he final data on U.S. births for 1997 was recently reported by the National Center for Health Statistics at the Centers for Disease Control and Prevention (CDC) in the U.S. Department of Health and Human Services. The new data showed that smoking during pregnancy continued to decline in 1997, with 13.2 percent of women giving birth reporting to have smoked. This figure was down 3 percent compared with 1996 data (13.6 percent women reporting smoking) and 32 percent since 1989 (19.5 percent women reporting smoking). Tobacco use was reported in a comparable manner on birth certificates in 1997 by 46 States, the District of Columbia, and New York City, which comprised 80 percent of U.S. births. Comparable information was not available for California, Indiana, South Dakota, and the remainder of New York State

  • Teen-Anon
    Help for Teens Who Drink or Drug And All Those Who Love Them

  • The Fetal Alcohol Syndrome
    Facts about FAS/FAE, information on parenting, treatment and educating children with FAS/FAE.

  • The National Organization on Fetal Alcohol Syndrome
    NOFAS is committed to raising public awareness of Fetal Alcohol Syndrome (The leading known cause of mental retardation) ,and to developing and implementing innovative ideas in prevention, education, intervention, and advocacy in communities throughout the nation. (pregnancy)

  • Tobacco and Alcohol Use Among Pregnant Women
    Refences and sources of information on drug and alcohol use in women

  • Toddlers Whose Moms Smoked More Likely to Misbehave
    Women who smoke while pregnant are likely to end up with rebellious and impulsive toddlers, a new study shows. The findings, reported in the Archives of Pediatric and Adolescent Medicine, add to the evidence linking smoking during pregnancy with behavioral problems in children that may continue to adulthood.

  • Treatment Methods for Women
    Addiction to drugs is a serious, chronic, and relapsing health problem for both women and men of all ages and backgrounds. Among women, however, drug abuse may present different challenges to health, may progress differently, and may require different treatment approaches.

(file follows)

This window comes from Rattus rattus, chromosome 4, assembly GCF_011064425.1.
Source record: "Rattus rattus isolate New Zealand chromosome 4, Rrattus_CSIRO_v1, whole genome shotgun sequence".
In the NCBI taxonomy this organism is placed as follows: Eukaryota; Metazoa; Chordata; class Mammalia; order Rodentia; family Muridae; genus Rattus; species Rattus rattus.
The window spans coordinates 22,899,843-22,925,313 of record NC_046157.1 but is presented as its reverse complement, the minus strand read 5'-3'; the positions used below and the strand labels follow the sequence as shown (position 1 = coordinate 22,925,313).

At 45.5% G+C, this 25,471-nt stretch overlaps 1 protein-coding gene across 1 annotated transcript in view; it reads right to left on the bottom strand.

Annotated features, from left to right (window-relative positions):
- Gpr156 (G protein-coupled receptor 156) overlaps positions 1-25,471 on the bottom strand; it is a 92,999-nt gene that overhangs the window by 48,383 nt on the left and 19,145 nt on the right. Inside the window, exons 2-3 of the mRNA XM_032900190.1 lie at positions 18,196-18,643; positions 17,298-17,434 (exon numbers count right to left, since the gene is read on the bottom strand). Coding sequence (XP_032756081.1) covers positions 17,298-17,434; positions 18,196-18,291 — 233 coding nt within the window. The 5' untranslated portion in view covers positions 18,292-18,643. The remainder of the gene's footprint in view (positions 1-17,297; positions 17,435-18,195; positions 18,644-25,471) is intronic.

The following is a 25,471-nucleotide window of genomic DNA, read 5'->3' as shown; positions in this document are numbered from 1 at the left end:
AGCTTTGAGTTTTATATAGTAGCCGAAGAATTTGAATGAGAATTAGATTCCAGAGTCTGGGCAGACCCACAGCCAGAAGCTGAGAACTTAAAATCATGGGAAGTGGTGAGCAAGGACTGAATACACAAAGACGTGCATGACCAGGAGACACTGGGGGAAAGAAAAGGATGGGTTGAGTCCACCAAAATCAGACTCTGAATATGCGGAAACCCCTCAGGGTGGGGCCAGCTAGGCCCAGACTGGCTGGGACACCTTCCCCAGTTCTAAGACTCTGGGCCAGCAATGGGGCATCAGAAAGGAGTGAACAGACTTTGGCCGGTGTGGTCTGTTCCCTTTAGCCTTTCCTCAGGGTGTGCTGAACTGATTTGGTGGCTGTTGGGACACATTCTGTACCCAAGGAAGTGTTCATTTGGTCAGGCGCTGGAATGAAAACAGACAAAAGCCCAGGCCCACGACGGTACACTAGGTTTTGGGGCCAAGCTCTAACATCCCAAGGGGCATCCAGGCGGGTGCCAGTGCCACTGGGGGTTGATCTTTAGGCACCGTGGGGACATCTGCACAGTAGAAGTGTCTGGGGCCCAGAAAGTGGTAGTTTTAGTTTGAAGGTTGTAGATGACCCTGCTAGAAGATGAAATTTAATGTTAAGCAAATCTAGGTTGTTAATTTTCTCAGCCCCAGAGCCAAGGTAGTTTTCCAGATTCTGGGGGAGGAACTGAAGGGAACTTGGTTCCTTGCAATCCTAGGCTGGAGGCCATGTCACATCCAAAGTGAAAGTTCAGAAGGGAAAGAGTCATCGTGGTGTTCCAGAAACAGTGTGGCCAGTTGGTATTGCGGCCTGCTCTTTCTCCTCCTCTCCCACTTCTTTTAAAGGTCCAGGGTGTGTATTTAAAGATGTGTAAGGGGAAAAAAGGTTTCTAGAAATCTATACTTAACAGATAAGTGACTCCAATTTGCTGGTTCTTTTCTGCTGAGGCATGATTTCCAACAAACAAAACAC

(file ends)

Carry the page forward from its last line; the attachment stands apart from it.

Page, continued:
• Use of Alcohol and Other Drugs Among
    Use of Alcohol and Other Drugs Among Women CONSUMPTION RATES, PATTERNS & TRENDS

  • VITAMINS HELP PLACENTA RESIST SMOKING DAM
    Antioxidant vitamins may help reduce the damage that smoking causes to the placenta. A study of more than 1,500 pregnant women confirmed previous findings on the effects of smoking on placental tissue. Specifically, smoking promotes calcification of the placenta, which may cause intrauterine growth retardation and fetal distress in labor. But researchers at the University of Tennessee and other centers also found that higher intakes of the antioxidant vitamins E, C, and beta-carotene could be linked to less calcification of placental tissue caused by smoking.

  • Wellness Guide Online Alcohol, Tobacco and Other Drugs
    The regular use of alcohol or other drugs, even prescription drugs, can lead to addiction - you can't stop even if you want to. Addiction can ruin your life and the lives of those you love. If you have a problem, the first step toward healing is to admit that you need help. Talk to a counselor or doctor who knows about addiction. Drug treatment programs and support groups like Alcoholics Anonymous (AA) or Narcotics Anonymous (NA) can help you start living without alcohol or drugs.

  • Why Drinking & Pregnancy Don't Mix
    The reason? Fetal Alcohol Syndrome (FAS). Doctors tell us that FAS is one of the leading causes of birth defects and developmental disabilities in the United States.